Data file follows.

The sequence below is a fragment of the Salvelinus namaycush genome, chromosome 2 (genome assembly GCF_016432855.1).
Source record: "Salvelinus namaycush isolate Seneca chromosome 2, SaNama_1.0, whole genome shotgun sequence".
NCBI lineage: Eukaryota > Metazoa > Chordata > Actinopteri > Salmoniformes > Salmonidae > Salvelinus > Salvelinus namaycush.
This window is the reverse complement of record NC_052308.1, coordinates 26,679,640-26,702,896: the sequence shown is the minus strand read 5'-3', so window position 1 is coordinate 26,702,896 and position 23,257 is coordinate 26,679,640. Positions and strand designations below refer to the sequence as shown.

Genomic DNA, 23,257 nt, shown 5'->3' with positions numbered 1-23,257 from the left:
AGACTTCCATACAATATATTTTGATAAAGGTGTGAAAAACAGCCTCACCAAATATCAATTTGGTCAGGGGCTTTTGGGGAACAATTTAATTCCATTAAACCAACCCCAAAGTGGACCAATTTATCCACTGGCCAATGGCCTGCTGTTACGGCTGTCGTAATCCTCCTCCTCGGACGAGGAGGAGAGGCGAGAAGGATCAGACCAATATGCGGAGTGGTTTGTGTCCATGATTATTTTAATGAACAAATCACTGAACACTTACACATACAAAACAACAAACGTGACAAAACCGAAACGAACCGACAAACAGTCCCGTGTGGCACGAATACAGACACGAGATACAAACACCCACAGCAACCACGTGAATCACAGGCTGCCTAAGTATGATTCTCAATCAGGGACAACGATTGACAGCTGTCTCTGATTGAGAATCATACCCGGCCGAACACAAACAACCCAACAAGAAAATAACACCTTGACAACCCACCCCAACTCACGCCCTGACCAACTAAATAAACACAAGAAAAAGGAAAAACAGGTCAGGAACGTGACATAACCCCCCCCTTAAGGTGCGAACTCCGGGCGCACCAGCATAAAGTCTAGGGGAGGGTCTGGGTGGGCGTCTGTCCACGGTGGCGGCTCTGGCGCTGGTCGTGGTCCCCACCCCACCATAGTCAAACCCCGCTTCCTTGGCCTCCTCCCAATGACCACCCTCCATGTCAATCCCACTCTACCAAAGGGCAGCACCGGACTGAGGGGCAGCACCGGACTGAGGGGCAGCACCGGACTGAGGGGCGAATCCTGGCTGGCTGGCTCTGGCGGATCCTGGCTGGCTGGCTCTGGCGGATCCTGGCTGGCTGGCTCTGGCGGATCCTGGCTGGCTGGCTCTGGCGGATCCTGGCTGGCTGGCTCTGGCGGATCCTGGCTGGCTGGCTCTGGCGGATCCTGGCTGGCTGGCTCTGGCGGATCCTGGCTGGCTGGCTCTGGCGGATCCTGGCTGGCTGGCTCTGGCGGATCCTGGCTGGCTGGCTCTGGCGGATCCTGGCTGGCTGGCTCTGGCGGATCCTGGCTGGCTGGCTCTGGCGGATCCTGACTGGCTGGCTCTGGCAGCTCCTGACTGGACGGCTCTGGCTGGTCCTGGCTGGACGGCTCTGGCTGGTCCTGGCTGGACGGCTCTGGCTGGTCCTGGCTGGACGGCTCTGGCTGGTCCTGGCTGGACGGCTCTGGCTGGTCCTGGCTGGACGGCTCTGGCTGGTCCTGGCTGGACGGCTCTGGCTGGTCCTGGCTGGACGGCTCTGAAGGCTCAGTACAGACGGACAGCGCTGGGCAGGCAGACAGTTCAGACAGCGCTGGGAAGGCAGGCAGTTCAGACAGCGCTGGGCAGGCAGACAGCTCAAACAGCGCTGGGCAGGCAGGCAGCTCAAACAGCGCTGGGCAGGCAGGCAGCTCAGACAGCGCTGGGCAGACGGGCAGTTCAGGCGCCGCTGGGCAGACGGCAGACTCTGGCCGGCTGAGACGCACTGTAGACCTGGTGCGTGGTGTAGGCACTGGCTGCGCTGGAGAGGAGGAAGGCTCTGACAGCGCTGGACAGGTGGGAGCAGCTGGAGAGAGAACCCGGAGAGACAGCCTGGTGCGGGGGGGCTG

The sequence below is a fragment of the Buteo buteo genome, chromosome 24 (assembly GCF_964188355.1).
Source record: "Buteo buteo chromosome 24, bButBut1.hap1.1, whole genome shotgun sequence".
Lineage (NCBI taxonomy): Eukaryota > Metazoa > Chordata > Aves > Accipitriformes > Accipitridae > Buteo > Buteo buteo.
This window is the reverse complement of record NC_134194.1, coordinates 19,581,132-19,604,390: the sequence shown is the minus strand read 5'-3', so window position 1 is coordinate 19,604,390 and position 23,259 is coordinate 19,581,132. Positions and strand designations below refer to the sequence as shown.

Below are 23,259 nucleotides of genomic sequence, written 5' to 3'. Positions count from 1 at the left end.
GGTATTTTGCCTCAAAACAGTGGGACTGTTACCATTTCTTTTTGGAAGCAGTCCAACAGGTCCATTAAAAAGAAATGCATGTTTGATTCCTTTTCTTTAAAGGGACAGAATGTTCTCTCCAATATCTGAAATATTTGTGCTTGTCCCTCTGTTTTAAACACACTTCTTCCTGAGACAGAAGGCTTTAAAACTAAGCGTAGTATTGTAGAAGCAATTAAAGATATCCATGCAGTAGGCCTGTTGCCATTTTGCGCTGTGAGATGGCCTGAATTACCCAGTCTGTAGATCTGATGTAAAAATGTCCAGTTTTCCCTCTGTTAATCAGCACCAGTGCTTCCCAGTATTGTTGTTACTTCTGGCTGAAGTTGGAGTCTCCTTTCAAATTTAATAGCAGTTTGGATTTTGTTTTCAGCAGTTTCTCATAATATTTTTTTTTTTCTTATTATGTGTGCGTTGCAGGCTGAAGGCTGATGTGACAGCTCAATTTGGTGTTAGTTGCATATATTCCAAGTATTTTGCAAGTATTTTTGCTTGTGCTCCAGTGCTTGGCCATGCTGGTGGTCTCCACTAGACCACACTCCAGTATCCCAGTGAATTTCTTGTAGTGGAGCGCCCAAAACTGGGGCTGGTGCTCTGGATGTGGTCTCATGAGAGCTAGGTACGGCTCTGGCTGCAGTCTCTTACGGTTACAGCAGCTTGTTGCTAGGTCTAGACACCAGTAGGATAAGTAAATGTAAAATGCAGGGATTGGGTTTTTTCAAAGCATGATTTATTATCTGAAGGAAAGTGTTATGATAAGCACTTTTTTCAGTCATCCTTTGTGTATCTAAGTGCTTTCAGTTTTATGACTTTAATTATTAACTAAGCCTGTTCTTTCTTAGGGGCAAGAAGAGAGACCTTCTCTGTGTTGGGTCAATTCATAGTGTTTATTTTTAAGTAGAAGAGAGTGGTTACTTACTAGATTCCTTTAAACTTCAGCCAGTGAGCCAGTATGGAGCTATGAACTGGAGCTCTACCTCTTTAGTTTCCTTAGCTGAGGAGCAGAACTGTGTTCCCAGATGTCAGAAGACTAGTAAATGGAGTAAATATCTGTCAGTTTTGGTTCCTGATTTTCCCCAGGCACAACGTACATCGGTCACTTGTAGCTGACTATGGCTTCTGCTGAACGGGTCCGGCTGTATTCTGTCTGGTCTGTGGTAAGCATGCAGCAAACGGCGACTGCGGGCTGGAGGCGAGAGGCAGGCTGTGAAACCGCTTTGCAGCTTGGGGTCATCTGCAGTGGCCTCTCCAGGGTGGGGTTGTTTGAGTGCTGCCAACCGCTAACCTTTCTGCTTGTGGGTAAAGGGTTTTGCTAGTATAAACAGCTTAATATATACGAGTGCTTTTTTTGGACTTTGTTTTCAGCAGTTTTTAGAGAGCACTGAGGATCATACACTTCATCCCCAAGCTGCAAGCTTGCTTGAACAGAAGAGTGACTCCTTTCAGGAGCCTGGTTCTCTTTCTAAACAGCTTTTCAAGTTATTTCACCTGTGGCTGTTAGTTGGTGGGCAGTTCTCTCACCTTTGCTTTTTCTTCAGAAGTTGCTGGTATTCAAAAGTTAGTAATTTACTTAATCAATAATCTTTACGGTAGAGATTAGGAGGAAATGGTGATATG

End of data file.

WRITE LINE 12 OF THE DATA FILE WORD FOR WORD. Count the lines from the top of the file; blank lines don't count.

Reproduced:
GGTATTTTGCCTCAAAACAGTGGGACTGTTACCATTTCTTTTTGGAAGCAGTCCAACAGGTCCATTAAAAAGAAATGCATGTTTGATTCCTTTTCTTTAAAGGGACAGAATGTTCTCTCCAATATCTGAAATATTTGTGCTTGTCCCTCTGTTTTAAACACACTTCTTCCTGAGACAGAAGGCTTTAAAACTAAGCGTAGTATTGTAGAAGCAATTAAAGATATCCATGCAGTAGGCCTGTTGCCATTTTGCGCTGTGAGATGGCCTGAATTACCCAGTCTGTAGATCTGATGTAAAAATGTCCAGTTTTCCCTCTGTTAATCAGCACCAGTGCTTCCCAGTATTGTTGTTACTTCTGGCTGAAGTTGGAGTCTCCTTTCAAATTTAATAGCAGTTTGGATTTTGTTTTCAGCAGTTTCTCATAATATTTTTTTTTTTCTTATTATGTGTGCGTTGCAGGCTGAAGGCTGATGTGACAGCTCAATTTGGTGTTAGTTGCATATATTCCAAGTATTTTGCAAGTATTTTTGCTTGTGCTCCAGTGCTTGGCCATGCTGGTGGTCTCCACTAGACCACACTCCAGTATCCCAGTGAATTTCTTGTAGTGGAGCGCCCAAAACTGGGGCTGGTGCTCTGGATGTGGTCTCATGAGAGCTAGGTACGGCTCTGGCTGCAGTCTCTTACGGTTACAGCAGCTTGTTGCTAGGTCTAGACACCAGTAGGATAAGTAAATGTAAAATGCAGGGATTGGGTTTTTTCAAAGCATGATTTATTATCTGAAGGAAAGTGTTATGATAAGCACTTTTTTCAGTCATCCTTTGTGTATCTAAGTGCTTTCAGTTTTATGACTTTAATTATTAACTAAGCCTGTTCTTTCTTAGGGGCAAGAAGAGAGACCTTCTCTGTGTTGGGTCAATTCATAGTGTTTATTTTTAAGTAGAAGAGAGTGGTTACTTACTAGATTCCTTTAAACTTCAGCCAGTGAGCCAGTATGGAGCTATGAACTGGAGCTCTACCTCTTTAGTTTCCTTAGCTGAGGAGCAGAACTGTGTTCCCAGATGTCAGAAGACTAGTAAATGGAGTAAATATCTGTCAGTTTTGGTTCCTGATTTTCCCCAGGCACAACGTACATCGGTCACTTGTAGCTGACTATGGCTTCTGCTGAACGGGTCCGGCTGTATTCTGTCTGGTCTGTGGTAAGCATGCAGCAAACGGCGACTGCGGGCTGGAGGCGAGAGGCAGGCTGTGAAACCGCTTTGCAGCTTGGGGTCATCTGCAGTGGCCTCTCCAGGGTGGGGTTGTTTGAGTGCTGCCAACCGCTAACCTTTCTGCTTGTGGGTAAAGGGTTTTGCTAGTATAAACAGCTTAATATATACGAGTGCTTTTTTTGGACTTTGTTTTCAGCAGTTTTTAGAGAGCACTGAGGATCATACACTTCATCCCCAAGCTGCAAGCTTGCTTGAACAGAAGAGTGACTCCTTTCAGGAGCCTGGTTCTCTTTCTAAACAGCTTTTCAAGTTATTTCACCTGTGGCTGTTAGTTGGTGGGCAGTTCTCTCACCTTTGCTTTTTCTTCAGAAGTTGCTGGTATTCAAAAGTTAGTAATTTACTTAATCAATAATCTTTACGGTAGAGATTAGGAGGAAATGGTGATATG